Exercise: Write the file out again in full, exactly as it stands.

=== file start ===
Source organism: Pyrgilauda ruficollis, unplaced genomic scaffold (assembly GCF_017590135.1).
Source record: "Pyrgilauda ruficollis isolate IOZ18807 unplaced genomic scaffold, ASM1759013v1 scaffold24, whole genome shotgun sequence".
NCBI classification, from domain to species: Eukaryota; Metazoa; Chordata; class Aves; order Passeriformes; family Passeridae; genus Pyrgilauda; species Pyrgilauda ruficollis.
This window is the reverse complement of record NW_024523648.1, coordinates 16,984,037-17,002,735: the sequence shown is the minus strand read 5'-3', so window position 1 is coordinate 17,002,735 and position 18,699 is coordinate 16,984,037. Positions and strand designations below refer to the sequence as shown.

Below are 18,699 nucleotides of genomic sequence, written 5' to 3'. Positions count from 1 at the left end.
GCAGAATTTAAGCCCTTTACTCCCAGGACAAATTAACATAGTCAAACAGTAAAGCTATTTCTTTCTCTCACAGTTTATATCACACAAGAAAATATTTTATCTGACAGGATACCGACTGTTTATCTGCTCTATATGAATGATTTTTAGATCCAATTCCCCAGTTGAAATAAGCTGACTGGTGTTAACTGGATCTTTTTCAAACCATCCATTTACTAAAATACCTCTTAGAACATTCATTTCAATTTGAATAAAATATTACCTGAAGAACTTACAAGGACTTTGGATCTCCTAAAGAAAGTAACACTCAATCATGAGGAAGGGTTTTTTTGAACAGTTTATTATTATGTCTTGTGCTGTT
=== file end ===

Source organism: Pyrgilauda ruficollis, unplaced genomic scaffold (assembly GCF_017590135.1).
Source record: "Pyrgilauda ruficollis isolate IOZ18807 unplaced genomic scaffold, ASM1759013v1 scaffold24, whole genome shotgun sequence".
NCBI classification, from domain to species: Eukaryota; Metazoa; Chordata; class Aves; order Passeriformes; family Passeridae; genus Pyrgilauda; species Pyrgilauda ruficollis.
This window is the reverse complement of record NW_024523648.1, coordinates 16,984,037-17,002,735: the sequence shown is the minus strand read 5'-3', so window position 1 is coordinate 17,002,735 and position 18,699 is coordinate 16,984,037. Positions and strand designations below refer to the sequence as shown.

Below are 18,699 nucleotides of genomic sequence, written 5' to 3'. Positions count from 1 at the left end.
GCAGAATTTAAGCCCTTTACTCCCAGGACAAATTAACATAGTCAAACAGTAAAGCTATTTCTTTCTCTCACAGTTTATATCACACAAGAAAATATTTTATCTGACAGGATACCGACTGTTTATCTGCTCTATATGAATGATTTTTAGATCCAATTCCCCAGTTGAAATAAGCTGACTGGTGTTAACTGGATCTTTTTCAAACCATCCATTTACTAAAATACCTCTTAGAACATTCATTTCAATTTGAATAAAATATTACCTGAAGAACTTACAAGGACTTTGGATCTCCTAAAGAAAGTAACACTCAATCATGAGGAAGGGTTTTTTTGAACAGTTTATTATTATGTCTTGTGCTGTT